While I don’t think I’ll ever stop loving print books (including E-books), Japanese audiobooks have some significant advantages. For a non-native speaker, I get extra information on the nuances of the text, especially for dialogue when there is a good voice actor. I don’t have to look up unfamiliar or forgotten Kanji characters, and I think in some ways audio listening requires less energy to concentrate. Finally, I think audiobooks can be much easier on the body, especially on the eyes and neck. I don’t think anybody ever got “injured” from too much reading, but decades of reading with bad posture (or bad lighting) can surely contribute to physical problems. Audiobooks, on the other hand, can be enjoyed in a more natural posture, whether that is on a walk outside or even laying in bed with your back completely straight. Audiobook experience can even help improve your printed-book reading, since you can pick up vocabulary words and sentence patterns that are shared by both.
Several years ago, I did some searching around on the internet for Japanese audiobooks but I couldn’t find too many. There was just a handful, and ironically some of the ones I found were translations of novels from English (like Harry Potter).
For some time now I have been listening to the excellent Japanese Science-themed podcast 「ヴォイニッチの科学書」(The Voynich Manuscript) and at the end of each episode they usually announce how additional issues are available for a price on the site FeBe (フィービー). However, a few months back they announced that this site had been renamed to “audiobook.jp” (a much better name!), and so I decided to check the site out.
Audiobook.jp has a pretty nice webpage with things divided into high-level categories such as 楽しむ本 (books to enjoy), 学ぶ本棚 (bookshelf for learning), and a dedicated podcast section that has the pay version of the aforementioned “The Voynich Manuscript” podcast. Looking into the “books to enjoy” category, there is recommended works, mystery works, world classics, and other categories.
Prices vary for a single work from a few dollars to a few tens of dollars. For example, for The Voynich Manuscript it is 540 Yen (roughly $5 USD at this time) for a monthly subscription, with the first month free. For another example, the great book Hibana is is currently 1296 Yen, roughly $12 USD (I reviewed the book version here)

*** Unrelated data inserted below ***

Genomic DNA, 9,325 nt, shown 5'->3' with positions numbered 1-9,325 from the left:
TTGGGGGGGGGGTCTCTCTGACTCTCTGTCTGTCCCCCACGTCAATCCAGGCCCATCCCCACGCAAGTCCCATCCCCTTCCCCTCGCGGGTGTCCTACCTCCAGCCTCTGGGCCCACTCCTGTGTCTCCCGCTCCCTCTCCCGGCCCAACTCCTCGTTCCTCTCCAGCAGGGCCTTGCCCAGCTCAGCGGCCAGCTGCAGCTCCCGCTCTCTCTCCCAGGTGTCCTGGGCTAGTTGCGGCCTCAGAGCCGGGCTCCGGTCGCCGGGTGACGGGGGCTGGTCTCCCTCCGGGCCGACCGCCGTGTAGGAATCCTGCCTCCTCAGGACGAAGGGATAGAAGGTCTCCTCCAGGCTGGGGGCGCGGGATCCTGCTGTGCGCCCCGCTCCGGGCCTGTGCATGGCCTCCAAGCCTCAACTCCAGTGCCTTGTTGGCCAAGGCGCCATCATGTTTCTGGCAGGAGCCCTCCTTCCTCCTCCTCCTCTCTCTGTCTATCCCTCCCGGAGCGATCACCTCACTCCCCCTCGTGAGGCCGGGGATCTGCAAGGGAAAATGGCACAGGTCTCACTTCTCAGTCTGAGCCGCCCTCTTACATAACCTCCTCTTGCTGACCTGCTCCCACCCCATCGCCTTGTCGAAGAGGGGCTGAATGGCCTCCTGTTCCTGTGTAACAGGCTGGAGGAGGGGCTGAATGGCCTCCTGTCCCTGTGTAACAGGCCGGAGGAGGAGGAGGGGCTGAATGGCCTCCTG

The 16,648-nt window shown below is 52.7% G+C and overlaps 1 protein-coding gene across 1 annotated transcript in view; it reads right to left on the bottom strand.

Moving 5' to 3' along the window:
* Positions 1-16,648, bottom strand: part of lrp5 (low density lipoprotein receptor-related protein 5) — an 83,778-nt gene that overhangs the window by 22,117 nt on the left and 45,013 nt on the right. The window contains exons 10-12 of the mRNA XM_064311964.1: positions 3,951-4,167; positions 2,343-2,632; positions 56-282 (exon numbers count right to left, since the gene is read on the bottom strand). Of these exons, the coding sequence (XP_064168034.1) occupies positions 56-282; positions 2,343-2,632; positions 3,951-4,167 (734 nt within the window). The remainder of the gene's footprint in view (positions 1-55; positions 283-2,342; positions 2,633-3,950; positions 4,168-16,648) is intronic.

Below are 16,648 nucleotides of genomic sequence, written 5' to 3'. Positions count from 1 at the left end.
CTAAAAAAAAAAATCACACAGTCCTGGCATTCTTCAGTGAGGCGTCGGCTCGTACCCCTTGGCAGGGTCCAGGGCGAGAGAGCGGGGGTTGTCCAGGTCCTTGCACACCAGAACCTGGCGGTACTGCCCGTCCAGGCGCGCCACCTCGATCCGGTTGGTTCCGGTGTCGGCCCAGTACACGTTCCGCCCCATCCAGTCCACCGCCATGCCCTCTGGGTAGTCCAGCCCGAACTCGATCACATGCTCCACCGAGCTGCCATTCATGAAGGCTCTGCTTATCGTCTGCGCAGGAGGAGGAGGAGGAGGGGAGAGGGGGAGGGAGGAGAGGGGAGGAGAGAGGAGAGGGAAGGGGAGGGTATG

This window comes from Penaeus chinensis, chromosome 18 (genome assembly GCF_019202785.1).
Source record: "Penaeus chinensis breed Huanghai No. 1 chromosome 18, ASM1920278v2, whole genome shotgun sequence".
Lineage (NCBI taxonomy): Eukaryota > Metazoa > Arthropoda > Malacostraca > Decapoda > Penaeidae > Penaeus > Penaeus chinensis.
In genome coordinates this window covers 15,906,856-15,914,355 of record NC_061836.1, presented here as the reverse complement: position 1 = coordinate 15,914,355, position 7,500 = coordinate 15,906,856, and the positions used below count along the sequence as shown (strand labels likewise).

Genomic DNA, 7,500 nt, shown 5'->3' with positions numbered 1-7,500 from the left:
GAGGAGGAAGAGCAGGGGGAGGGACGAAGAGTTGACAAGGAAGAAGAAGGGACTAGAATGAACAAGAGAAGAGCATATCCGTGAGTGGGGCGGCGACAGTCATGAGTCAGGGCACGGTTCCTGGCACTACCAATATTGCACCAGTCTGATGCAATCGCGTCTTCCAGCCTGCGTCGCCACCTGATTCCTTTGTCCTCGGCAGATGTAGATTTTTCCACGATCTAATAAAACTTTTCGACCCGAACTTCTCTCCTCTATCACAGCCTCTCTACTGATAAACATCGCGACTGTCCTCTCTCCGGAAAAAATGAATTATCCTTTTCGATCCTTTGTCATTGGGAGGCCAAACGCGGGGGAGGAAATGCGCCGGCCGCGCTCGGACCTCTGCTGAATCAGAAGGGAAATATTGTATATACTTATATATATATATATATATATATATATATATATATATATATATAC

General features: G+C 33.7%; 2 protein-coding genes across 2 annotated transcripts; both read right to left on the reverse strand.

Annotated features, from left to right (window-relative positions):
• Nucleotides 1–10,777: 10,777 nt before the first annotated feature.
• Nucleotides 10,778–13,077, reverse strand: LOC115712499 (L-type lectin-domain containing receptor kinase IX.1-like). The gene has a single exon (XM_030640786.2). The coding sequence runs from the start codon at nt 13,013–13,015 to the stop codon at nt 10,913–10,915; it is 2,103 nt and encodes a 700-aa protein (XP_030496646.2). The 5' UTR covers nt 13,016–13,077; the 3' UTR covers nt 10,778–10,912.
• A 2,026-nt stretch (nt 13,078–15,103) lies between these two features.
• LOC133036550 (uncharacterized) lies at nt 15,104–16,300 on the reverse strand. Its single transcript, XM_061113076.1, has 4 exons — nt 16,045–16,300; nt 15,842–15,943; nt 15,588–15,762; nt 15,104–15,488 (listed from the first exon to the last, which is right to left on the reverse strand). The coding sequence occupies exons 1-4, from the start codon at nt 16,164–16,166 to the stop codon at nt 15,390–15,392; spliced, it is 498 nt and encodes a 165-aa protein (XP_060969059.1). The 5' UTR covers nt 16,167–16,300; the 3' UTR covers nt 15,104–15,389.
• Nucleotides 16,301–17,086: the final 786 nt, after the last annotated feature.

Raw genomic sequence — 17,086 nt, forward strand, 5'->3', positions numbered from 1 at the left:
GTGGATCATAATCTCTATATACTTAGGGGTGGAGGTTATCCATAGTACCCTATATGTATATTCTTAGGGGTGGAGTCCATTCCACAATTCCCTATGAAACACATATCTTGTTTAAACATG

In the last few years I’ve been listening to a lot of roudoku (voice narration) and after listening to a few free samples on audiobook.jp, I feel that the quality of the performances are pretty good, with music and sound effects in some cases. Some of the readings are actually done with a robot voice, though the quality is absolutely amazing (given it is artificial). I have a slight concern about paying to listen to something spoken by a robot, but I guess that covers the cost of developing the technology.
While I have not actually purchased any works on this site yet, I assume the quality is the same throughout. One work, 教団X sounded really interesting and I am considering buying it at some point. I had seen this book’s cover at Kinokuniya–it’s kind of scary and very memorable.
Everything sounds great at this point, but I’ve saved the main drawback of this site until the end of the review: while better than what I saw a few years ago, the selection is still quite meager. First of all, it seems that over half of the material on the site is catered to the learning/business angle, leaving fiction as only a small fraction of the overall stock. While there are a few popular Japanese novels, a portion of the novels are translated from other languages (like the classic tale Momo). But most disconcerting is that there were zero works from several prolific, ultra-famous authors, like Haruki Murakami (村上春樹) and Keigo Higashino (東野圭吾).
Despite slight progress from a few years ago, it appears the field of audio books (especially nonfiction) is still quite young in Japan. I had pondered on why this might be so, and the other day on 「ヴォイニッチの科学書」the two hosts mentioned something that made sense: in Japan, the average adult commutes via train, where it is pretty easy to read manga or traditional novels. In places like America, where many more people commute via their own cars, there is a much larger amount of time where one’s eyes are busy, but ears are available.
But, having said that, I don’t see why Japanese audiobooks can’t eventually become popular. Just because the selection on audiobook.jp is limited doesn’t mean you should not take a look for yourself. Who knows, you may find something you like, and even if you just listen to the brief samples for each work you can get some listening practice in. Admittedly, the bar for understanding Japanese audiobooks can be high, but if you find yourself with a stronger listening vocabulary (and a weaker knowledge of kanji), then audiobooks may be just up your alley.
As a final note, if you are interested in classic authors, like Edogawa Ranpo (江戸川乱歩), you may be able to find good quality roudoku on Youtube (example) for free.